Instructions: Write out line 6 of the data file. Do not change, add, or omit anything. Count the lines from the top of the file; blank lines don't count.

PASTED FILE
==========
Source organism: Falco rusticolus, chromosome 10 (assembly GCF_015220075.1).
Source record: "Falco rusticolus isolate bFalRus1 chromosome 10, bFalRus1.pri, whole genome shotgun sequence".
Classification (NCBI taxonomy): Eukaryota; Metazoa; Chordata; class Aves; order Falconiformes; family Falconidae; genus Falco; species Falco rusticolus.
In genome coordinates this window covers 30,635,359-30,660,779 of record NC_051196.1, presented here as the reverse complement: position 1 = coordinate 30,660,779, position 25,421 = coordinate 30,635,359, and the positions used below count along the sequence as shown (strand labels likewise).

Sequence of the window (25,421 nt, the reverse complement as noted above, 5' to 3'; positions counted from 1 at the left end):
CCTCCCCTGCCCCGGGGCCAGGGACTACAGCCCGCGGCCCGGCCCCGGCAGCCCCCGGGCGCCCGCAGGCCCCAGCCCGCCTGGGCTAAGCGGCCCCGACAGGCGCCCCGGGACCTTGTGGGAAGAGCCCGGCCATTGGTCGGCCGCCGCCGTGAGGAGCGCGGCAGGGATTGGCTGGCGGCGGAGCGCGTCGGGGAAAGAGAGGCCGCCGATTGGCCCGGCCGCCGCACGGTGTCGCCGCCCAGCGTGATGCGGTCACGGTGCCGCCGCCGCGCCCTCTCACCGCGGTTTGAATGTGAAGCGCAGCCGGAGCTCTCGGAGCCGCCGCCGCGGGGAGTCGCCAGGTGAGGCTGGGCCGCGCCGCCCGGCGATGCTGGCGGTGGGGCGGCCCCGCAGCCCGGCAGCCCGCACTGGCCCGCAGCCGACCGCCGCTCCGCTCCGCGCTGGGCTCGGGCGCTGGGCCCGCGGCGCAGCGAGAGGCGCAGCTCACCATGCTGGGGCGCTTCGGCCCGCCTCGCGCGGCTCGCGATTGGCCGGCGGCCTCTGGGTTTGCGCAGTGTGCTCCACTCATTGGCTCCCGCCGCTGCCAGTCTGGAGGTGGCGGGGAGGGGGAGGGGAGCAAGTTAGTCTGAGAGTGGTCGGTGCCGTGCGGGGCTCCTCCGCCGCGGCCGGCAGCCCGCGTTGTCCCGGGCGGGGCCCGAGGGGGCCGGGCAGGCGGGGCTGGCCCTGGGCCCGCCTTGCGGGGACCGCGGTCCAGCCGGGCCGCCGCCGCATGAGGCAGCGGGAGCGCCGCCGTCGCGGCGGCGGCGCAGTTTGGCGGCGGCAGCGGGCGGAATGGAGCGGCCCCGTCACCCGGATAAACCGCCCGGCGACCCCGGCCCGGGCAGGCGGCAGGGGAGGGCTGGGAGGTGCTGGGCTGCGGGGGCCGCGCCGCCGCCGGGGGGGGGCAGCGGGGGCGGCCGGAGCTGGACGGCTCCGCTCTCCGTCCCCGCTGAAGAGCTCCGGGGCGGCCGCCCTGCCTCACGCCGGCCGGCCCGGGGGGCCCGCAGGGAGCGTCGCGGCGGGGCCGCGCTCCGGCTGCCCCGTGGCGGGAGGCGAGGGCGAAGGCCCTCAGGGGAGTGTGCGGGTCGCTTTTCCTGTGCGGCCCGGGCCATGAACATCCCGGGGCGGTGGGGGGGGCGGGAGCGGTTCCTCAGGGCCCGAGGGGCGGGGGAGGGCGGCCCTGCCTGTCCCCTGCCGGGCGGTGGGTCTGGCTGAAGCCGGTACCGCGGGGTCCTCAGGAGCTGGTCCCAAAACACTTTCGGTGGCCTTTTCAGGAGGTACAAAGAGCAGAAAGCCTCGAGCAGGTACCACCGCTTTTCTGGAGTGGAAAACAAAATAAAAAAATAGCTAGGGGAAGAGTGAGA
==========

CCTCCCCTGCCCCGGGGCCAGGGACTACAGCCCGCGGCCCGGCCCCGGCAGCCCCCGGGCGCCCGCAGGCCCCAGCCCGCCTGGGCTAAGCGGCCCCGACAGGCGCCCCGGGACCTTGTGGGAAGAGCCCGGCCATTGGTCGGCCGCCGCCGTGAGGAGCGCGGCAGGGATTGGCTGGCGGCGGAGCGCGTCGGGGAAAGAGAGGCCGCCGATTGGCCCGGCCGCCGCACGGTGTCGCCGCCCAGCGTGATGCGGTCACGGTGCCGCCGCCGCGCCCTCTCACCGCGGTTTGAATGTGAAGCGCAGCCGGAGCTCTCGGAGCCGCCGCCGCGGGGAGTCGCCAGGTGAGGCTGGGCCGCGCCGCCCGGCGATGCTGGCGGTGGGGCGGCCCCGCAGCCCGGCAGCCCGCACTGGCCCGCAGCCGACCGCCGCTCCGCTCCGCGCTGGGCTCGGGCGCTGGGCCCGCGGCGCAGCGAGAGGCGCAGCTCACCATGCTGGGGCGCTTCGGCCCGCCTCGCGCGGCTCGCGATTGGCCGGCGGCCTCTGGGTTTGCGCAGTGTGCTCCACTCATTGGCTCCCGCCGCTGCCAGTCTGGAGGTGGCGGGGAGGGGGAGGGGAGCAAGTTAGTCTGAGAGTGGTCGGTGCCGTGCGGGGCTCCTCCGCCGCGGCCGGCAGCCCGCGTTGTCCCGGGCGGGGCCCGAGGGGGCCGGGCAGGCGGGGCTGGCCCTGGGCCCGCCTTGCGGGGACCGCGGTCCAGCCGGGCCGCCGCCGCATGAGGCAGCGGGAGCGCCGCCGTCGCGGCGGCGGCGCAGTTTGGCGGCGGCAGCGGGCGGAATGGAGCGGCCCCGTCACCCGGATAAACCGCCCGGCGACCCCGGCCCGGGCAGGCGGCAGGGGAGGGCTGGGAGGTGCTGGGCTGCGGGGGCCGCGCCGCCGCCGGGGGGGGGCAGCGGGGGCGGCCGGAGCTGGACGGCTCCGCTCTCCGTCCCCGCTGAAGAGCTCCGGGGCGGCCGCCCTGCCTCACGCCGGCCGGCCCGGGGGGCCCGCAGGGAGCGTCGCGGCGGGGCCGCGCTCCGGCTGCCCCGTGGCGGGAGGCGAGGGCGAAGGCCCTCAGGGGAGTGTGCGGGTCGCTTTTCCTGTGCGGCCCGGGCCATGAACATCCCGGGGCGGTGGGGGGGGCGGGAGCGGTTCCTCAGGGCCCGAGGGGCGGGGGAGGGCGGCCCTGCCTGTCCCCTGCCGGGCGGTGGGTCTGGCTGAAGCCGGTACCGCGGGGTCCTCAGGAGCTGGTCCCAAAACACTTTCGGTGGCCTTTTCAGGAGGTACAAAGAGCAGAAAGCCTCGAGCAGGTACCACCGCTTTTCTGGAGTGGAAAACAAAATAAAAAAATAGCTAGGGGAAGAGTGAGA